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Publication numberUS6843515 B2
Publication typeGrant
Application numberUS 10/237,161
Publication dateJan 18, 2005
Filing dateSep 6, 2002
Priority dateSep 8, 2001
Fee statusPaid
Also published asDE10144277C1, DE50208243D1, EP1293717A2, EP1293717A3, EP1293717B1, US20030057290
Publication number10237161, 237161, US 6843515 B2, US 6843515B2, US-B2-6843515, US6843515 B2, US6843515B2
InventorsManfred Kornrumpf
Original AssigneeAirbus Deutschland Gmbh
Export CitationBiBTeX, EndNote, RefMan
External Links: USPTO, USPTO Assignment, Espacenet
Aircraft cooling system with fluid and pressure-tight pipe junctions
US 6843515 B2
A cooling system in an aircraft has fluid flow pipe sections that are mounted to the aircraft structure. The pipe sections have pipe ends that form part of pipe junctions. The two pipe ends of a pipe junction are facing each other and are surrounded by a shrunk hose member of a shrinkable material which overlaps both pipe ends in a fluid- and pressure-tight manner.
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1. An aircraft comprising a cooling system, said cooling system comprising fluid flow pipes including pipe sections (1, 2) having pipe ends (10, 11) arranged to face each other, a spacing (S) between said pipe ends (10, 11) facing each other, a shrunk hose member (12) having hose ends (8, 9) encircling and overlapping said pipe ends facing each other thereby forming a pipe junction with a shrink fit providing a fluid and pressure tight seal between said hose ends and said pipe ends, said shrunk hose member having between its hose ends a hose portion bridging said spacing (S), said hose portion having, after shrinking, a flexibility which in combination with said spacing (S) between said pipe ends permits a tolerance in the positioning of said pipe ends relative to each other when said pipe sections are being installed in said aircraft, said flexibility along said spacing (S) taking up vibrations during operation of said aircraft, and wherein said shrunk hose member is made of a material having the following characteristics in combination, a shrink temperature within the range of 125° C. to 135° C., a temperature resistance within the range of −40° C. to +95° C., an operational pressure resistance within the range of −30 mbar to +30 mbar, a testing pressure resistance up to and +45 mbar, a burst pressure of at least +95 mbar, and is non-toxic.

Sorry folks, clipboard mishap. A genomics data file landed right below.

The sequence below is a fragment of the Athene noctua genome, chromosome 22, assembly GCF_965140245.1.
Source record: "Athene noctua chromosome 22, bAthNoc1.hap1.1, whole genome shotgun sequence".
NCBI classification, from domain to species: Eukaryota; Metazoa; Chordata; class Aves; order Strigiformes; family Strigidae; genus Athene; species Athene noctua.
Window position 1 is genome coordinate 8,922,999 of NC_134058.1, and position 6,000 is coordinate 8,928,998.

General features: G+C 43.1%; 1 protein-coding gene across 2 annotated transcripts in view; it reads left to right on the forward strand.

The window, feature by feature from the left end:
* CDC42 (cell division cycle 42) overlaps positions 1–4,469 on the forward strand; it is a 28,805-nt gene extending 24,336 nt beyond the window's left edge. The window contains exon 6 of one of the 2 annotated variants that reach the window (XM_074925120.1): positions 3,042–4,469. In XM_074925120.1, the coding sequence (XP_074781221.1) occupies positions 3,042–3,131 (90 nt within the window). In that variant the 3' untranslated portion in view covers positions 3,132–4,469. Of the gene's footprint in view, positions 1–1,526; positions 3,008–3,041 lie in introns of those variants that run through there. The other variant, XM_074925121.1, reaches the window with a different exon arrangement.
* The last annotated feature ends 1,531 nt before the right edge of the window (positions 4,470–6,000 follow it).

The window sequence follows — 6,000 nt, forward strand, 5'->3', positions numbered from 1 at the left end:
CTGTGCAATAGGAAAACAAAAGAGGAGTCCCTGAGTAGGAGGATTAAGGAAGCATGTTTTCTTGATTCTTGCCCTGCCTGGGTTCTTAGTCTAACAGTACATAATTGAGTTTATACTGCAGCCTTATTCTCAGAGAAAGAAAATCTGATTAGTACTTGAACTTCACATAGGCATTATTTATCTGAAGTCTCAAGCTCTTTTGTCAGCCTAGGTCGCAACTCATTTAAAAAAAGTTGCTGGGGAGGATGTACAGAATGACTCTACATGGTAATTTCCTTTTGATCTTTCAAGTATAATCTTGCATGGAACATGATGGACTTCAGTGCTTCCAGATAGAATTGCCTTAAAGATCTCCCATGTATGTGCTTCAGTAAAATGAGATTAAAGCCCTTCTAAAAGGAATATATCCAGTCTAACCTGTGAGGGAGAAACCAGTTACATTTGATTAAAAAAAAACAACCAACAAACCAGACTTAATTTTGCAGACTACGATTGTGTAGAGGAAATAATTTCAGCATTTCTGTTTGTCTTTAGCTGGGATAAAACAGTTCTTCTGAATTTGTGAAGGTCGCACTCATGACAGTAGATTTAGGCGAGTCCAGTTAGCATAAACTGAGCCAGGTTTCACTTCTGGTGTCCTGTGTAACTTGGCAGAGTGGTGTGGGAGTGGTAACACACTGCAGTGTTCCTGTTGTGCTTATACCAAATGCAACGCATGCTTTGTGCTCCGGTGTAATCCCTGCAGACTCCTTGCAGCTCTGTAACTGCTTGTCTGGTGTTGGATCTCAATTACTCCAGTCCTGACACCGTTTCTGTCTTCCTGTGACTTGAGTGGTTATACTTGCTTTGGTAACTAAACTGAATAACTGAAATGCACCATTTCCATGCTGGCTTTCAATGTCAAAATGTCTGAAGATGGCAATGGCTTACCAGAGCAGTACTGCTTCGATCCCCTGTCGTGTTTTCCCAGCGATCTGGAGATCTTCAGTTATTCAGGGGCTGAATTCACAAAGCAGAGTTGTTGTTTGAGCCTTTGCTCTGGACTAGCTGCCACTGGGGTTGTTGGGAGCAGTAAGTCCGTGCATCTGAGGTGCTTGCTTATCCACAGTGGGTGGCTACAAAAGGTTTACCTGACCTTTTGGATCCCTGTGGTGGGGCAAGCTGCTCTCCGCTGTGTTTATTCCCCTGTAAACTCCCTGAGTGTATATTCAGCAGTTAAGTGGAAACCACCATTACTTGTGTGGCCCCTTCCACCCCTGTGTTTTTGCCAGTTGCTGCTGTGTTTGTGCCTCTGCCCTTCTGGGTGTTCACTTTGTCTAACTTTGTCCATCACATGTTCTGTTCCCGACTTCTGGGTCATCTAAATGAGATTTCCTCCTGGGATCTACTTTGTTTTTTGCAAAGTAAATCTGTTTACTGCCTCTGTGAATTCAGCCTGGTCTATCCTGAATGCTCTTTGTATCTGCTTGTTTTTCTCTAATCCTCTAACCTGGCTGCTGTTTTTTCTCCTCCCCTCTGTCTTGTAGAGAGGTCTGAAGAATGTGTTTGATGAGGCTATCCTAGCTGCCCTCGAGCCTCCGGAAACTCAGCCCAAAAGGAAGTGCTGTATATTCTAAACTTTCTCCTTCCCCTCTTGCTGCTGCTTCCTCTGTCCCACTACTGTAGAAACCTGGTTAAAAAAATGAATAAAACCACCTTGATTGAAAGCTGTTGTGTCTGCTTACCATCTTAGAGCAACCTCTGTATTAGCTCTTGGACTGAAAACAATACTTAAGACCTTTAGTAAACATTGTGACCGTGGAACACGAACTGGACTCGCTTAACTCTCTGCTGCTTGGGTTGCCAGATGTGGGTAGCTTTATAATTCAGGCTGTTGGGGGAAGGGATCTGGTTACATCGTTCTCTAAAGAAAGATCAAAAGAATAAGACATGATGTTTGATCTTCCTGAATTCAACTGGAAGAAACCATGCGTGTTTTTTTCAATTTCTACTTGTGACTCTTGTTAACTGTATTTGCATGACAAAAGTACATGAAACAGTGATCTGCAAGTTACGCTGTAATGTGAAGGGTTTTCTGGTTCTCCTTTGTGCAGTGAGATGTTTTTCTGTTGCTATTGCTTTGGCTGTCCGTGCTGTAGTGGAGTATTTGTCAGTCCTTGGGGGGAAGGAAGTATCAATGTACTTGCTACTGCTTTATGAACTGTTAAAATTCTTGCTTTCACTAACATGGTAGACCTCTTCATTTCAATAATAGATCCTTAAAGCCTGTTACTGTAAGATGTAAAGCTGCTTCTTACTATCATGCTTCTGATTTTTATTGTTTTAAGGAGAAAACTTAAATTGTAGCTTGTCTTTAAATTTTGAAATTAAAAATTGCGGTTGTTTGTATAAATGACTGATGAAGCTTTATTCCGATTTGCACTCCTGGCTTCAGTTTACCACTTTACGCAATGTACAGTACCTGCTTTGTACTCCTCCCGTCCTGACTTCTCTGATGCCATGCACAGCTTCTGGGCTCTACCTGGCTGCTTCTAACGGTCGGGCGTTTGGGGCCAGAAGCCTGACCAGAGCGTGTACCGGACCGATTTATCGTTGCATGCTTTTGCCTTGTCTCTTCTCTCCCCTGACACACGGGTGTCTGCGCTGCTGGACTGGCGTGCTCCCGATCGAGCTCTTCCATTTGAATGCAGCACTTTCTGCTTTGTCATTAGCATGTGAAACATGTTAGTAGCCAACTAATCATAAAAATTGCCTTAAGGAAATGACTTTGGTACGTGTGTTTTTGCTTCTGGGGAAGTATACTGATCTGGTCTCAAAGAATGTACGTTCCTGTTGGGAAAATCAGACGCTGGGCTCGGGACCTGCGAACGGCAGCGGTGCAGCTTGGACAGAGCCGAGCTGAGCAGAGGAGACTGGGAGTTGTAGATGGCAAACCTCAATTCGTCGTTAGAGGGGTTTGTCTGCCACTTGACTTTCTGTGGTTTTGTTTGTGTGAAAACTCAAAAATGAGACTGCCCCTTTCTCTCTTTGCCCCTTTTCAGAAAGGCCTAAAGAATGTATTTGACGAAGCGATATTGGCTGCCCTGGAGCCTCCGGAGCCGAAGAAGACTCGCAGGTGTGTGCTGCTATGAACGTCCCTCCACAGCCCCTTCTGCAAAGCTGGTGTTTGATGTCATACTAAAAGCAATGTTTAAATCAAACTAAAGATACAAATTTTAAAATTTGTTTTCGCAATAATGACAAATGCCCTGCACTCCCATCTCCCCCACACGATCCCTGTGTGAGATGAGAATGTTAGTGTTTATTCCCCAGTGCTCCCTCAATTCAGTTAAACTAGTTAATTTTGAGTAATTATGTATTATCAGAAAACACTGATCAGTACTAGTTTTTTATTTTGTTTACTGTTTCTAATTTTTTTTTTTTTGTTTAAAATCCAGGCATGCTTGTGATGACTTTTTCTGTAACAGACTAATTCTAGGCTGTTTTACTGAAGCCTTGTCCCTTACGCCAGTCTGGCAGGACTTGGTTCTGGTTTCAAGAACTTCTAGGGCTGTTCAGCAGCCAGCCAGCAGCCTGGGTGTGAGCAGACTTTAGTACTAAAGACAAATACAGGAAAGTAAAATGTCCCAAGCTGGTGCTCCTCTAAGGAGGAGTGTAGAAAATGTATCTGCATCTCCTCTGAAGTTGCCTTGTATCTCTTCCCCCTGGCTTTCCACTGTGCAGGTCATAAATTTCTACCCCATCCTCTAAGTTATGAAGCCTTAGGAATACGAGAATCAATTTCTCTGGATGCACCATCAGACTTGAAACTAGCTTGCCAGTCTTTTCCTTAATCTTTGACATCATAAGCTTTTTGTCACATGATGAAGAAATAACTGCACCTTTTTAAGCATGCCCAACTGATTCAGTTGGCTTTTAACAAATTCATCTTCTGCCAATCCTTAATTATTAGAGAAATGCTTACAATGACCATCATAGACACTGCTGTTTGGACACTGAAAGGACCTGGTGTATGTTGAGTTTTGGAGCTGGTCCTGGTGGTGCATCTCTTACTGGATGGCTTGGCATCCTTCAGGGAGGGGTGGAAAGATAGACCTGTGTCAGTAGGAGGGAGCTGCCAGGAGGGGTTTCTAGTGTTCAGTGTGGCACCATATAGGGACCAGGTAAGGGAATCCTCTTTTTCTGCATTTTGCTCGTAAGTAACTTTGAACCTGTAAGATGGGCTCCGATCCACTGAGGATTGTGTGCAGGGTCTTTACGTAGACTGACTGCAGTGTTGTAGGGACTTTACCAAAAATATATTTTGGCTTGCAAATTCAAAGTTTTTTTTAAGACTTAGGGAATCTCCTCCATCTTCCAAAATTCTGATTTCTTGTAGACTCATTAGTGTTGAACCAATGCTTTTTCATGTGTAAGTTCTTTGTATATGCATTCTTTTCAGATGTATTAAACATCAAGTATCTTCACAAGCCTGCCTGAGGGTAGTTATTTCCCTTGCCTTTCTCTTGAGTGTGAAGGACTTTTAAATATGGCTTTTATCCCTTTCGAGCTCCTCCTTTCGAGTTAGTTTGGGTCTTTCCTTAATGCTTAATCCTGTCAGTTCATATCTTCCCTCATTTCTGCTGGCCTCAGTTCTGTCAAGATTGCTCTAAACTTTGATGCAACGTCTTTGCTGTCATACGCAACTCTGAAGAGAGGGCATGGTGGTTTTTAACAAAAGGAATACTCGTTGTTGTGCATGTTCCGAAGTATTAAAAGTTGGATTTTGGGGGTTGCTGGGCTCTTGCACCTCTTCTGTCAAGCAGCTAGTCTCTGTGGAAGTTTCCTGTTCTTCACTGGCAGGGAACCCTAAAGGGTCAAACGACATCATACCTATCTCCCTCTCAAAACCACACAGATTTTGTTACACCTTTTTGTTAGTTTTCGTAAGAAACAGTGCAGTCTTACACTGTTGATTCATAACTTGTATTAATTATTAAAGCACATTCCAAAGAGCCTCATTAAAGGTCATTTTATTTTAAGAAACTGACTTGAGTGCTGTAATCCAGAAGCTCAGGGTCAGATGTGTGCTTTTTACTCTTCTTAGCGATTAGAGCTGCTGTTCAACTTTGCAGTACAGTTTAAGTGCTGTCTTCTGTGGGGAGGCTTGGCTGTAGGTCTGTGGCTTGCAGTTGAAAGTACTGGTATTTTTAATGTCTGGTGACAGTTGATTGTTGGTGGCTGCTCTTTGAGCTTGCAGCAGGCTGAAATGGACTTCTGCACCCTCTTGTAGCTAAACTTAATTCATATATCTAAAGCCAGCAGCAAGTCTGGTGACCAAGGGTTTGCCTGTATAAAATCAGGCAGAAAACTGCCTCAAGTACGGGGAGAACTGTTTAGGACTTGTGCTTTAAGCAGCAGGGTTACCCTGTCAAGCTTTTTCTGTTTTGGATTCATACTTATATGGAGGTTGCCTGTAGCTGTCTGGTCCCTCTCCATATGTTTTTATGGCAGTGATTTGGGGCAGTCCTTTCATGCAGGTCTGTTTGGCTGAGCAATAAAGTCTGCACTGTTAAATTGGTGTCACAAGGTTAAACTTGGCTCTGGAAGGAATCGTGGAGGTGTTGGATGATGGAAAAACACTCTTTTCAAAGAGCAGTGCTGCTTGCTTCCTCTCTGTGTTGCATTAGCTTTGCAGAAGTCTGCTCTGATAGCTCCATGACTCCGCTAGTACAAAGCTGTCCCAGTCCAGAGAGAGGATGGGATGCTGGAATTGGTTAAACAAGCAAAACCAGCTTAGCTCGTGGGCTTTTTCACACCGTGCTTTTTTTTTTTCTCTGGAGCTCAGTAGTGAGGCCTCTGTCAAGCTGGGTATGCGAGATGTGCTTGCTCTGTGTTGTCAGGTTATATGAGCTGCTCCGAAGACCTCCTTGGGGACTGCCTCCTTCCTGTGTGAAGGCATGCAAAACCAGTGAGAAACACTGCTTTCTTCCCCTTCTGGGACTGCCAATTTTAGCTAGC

2. The aircraft of claim 1, further comprising an adhesive between an outer surface of said pipe ends and an inner surface of said hose ends, said adhesive being pressure-, water-, and coolant-resistant.
3. A method for forming a flexible fluid end pressure-tight pipe junction between two pipe ends in an aircraft, said method comprising the following steps:
a) using a shrinkable hose member made of a material that is heat shrinkable within a temperature range of 125° C. to 135° C. and during a shrinking time within a time range of 0.5 minutes to 2.0 minutes,
b) selecting said shrinkable hose member to have an initial inner diameter that fits onto an outer diameter of said two pipe ends and retains a flexibility after a shrinking step is completed,
c) inserting said pipe ends into said shrinkable hose member to such an extent that a spacing (S) remains between said pipe ends facing each other inside said hose member, and
d) heating said shrinkable hose member to ate a temperature within said temperature range for a duration within said time range, thereby shrinking said shrinkable hose member onto said pipe junction to form a fluid- and pressure-tight pipe junction that remains flexible.

This application is based on and claims the priority under 35 U.S.C. §119 of German Patent Application 101 44 277.7, filed on Sep. 8, 2001, the entire disclosure of which is incorporated herein by reference.


The invention relates to cooling systems for aircraft in which pipe sections are interconnected with pressure and fluid-tight pipe junctions.


Cooling systems in aircraft are used primarily for air conditioning purposes in a passenger cabin and for refrigerating purposes in an aircraft galley. Such cooling systems include a substantial number of pipes that cannot be conveniently installed in their full length in the system. Therefore, it is necessary to divide the pipes into pipe sections which must be interconnected by pressure- and fluid-tight pipe junctions. These pipes transport either air or a coolant. The pipe ends of individual pipe sections are interconnected either by metal or rubber-type pipe junction elements. Metal junction elements are usually formed as hard or stiff sleeves while rubber or elastomeric type junctions are frequently formed as flexible soft bellows. Both types of junction elements are secured to the respective pipe ends that face each other by overlapping the pipe ends and by so-called hose clamps constructed as single or double shell clamps. Two such clamps are required for each junction for tying each end of the junction element to a respective pipe end.